What is the value of protest? With the rise of the Tea Party, the nationwide spread of the Occupy movement, protests overseas in Britain and the Middle East, the spectacular responses to anti-union legislation in Wisconsin and Ohio, and much more, this has been a year where the topic of protest has trickled up from those in the streets (Wall Street, Main Street, etc) to those at cocktail parties or at dinner tables. Time magazine named “The Protestor” as its person of the year. Much of the talk I’ve been privy to among well-meaning liberals like myself discussing Occupy Wall Street and the related efforts across the country simultaneously lauds the political grievances voiced and critiques the actual protests themselves. This seems to mirror the ways in which news media covers the protests – a segment on the faltering economy or the governmental moves to winnow away workers’ rights and financial gains followed by a piece that highlights the Occupy movement as one that seems to lack a focused aim. Continue reading
So, in the interest of not making you read a LOT all at once, I’m breaking this blog post up into two parts – the first considers just the lyrics/acoustics of Katy Perry’s recent single ET and the second turns to the accompanying visuals from her music video.
Usually I come to popular culture with an eye for the queer potential, the cracks in mainstream media that can hold the possibility for resistance and new ways of understanding the world. When I look at Katy Perry, I usually find myself at a loss. I’ve presented before about the ways in which Perry hijacked queerness as a way to present herself as a “bad girl” on her first album. True, as a friend argued on a panel with me, “I Kissed a Girl” need not be written off as merely an anthem to lesbianism for the male gaze, but could also be about the possiblities inherent in experimentation and to dismiss its potential dismisses the complexities of female sexuality in a heteropatriarchy. In general, though, Perry leaves me scratching my head. Continue reading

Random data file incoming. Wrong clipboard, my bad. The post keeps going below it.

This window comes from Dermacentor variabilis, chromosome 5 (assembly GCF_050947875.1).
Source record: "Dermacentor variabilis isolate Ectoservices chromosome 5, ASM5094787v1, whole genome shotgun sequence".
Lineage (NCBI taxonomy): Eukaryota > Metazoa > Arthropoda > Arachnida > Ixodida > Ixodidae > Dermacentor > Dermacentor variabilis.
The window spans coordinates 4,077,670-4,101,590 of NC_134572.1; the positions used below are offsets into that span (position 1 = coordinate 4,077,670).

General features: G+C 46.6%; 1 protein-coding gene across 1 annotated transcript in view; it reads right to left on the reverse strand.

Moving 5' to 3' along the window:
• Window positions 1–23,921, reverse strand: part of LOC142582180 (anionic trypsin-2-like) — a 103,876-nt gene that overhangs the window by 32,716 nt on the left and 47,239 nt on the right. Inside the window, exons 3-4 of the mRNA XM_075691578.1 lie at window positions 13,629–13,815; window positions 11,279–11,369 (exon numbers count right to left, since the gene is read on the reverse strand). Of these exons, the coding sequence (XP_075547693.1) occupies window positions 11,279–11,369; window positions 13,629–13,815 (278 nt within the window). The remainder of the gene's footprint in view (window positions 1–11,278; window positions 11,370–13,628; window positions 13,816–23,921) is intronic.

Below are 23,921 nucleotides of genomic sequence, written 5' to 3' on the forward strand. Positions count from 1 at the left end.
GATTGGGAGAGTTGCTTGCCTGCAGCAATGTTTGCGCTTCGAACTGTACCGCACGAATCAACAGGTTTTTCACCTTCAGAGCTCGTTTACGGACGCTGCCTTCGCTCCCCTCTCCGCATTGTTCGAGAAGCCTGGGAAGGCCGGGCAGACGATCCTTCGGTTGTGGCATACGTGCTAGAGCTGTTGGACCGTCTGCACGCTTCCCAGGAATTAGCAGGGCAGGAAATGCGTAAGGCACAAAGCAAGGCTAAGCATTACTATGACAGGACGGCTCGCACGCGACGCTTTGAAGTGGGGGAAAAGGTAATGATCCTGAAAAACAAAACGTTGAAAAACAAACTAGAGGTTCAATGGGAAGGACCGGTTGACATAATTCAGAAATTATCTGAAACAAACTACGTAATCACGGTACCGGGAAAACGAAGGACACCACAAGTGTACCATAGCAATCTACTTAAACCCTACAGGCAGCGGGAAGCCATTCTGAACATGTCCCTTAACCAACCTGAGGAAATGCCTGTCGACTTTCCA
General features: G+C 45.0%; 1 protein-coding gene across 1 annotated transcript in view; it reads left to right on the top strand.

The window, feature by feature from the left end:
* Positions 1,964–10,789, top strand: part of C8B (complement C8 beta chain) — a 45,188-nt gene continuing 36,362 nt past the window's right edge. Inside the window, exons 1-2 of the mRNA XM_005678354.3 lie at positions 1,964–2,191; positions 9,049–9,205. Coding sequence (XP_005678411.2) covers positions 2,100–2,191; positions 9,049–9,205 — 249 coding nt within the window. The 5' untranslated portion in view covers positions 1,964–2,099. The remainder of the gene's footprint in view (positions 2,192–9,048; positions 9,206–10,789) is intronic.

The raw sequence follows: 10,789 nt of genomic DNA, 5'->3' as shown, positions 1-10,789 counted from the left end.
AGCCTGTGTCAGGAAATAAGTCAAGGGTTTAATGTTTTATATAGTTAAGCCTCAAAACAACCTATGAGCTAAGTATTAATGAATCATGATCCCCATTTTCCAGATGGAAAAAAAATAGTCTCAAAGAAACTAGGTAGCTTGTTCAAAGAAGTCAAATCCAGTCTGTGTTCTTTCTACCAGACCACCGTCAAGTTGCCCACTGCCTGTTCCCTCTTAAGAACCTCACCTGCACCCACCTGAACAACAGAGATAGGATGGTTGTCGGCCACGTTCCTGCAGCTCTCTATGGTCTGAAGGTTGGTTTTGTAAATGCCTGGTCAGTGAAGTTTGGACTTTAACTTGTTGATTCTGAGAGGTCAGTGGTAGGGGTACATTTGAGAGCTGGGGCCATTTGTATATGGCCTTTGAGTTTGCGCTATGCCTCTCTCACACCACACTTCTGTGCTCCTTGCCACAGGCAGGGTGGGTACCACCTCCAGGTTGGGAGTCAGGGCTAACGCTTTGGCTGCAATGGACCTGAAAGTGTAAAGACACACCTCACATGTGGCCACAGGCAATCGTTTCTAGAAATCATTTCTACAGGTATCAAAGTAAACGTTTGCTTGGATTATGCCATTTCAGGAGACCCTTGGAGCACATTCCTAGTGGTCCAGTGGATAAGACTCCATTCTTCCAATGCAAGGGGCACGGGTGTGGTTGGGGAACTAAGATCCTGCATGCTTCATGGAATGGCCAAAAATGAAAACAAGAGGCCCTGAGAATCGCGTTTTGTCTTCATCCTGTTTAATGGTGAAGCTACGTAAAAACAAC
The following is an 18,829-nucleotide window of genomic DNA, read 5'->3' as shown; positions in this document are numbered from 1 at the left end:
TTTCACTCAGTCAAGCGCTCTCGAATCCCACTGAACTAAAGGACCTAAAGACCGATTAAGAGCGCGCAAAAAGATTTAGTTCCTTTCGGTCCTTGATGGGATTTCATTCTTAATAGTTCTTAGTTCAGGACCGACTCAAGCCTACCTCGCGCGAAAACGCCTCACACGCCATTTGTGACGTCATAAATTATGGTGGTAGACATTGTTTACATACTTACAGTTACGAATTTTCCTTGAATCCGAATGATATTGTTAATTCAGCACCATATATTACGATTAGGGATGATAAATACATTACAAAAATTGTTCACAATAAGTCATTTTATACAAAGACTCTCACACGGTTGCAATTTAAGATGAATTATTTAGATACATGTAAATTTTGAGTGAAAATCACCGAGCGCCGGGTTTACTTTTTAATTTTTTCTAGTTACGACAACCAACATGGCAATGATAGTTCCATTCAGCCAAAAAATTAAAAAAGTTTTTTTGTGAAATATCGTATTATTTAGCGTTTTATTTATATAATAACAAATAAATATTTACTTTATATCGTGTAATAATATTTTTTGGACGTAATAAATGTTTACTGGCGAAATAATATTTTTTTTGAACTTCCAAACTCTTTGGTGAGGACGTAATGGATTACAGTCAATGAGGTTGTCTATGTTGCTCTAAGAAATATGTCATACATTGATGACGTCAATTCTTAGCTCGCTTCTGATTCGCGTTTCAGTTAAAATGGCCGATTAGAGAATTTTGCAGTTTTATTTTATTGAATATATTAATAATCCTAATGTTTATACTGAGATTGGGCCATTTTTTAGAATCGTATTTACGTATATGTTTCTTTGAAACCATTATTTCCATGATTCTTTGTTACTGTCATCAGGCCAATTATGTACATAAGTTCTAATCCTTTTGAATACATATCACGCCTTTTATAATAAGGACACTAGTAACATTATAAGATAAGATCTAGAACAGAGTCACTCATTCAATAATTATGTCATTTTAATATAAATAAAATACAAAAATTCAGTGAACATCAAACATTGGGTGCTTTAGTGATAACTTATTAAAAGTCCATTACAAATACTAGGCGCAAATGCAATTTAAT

To follow my previous post on Lady Gaga’s self-described gay anthem, here‘s the bizarre video she released today to accompany it. Beware, there’s a lot of goo, and for those of you that subscribe to hegemonic notions of women’s anatomy as abject, this is definitely not for you.
Critique to follow, perhaps?
In case, you missed it, Lady Gaga released a new single last Friday, got inside a giant egg, and was hatched (born?) at the Grammys where she gave a lackluster performance (lackluster only by her own standards – no one was bled on, there were no flames, nothing was shattered, and there was a disappointing lack of men in women’s underwear or kilts) and kicked off the marketing campaign for her sophomore album. The single “Born This Way” promises to soon be EVERYWHERE with its catchy, nineties dance beats and its clear homage to Madonna. And apparently, there’s a backlash against it. Backlash meaning the sort of digital media mimetic vertigo that’s become standard in this 24-hour entertainment news cycle we all feed on – bloggers/news outlets tell us there’s a backlash, we read, we respond, others mirror our response and if feeds a continued backlash. I predict that soon enough “Born This Way” will join Gaga’s other singles as one that’s imprinted on our brain alongside our PIN numbers and such. The difference however, comes in the overt message of tolerance Gaga has chosen to tackle with a Whitmanesque laundry list of sexual and racial “others.” (for some reason, I cannot embed the video but check this link for a fairly good vid of the Grammys performance) Continue reading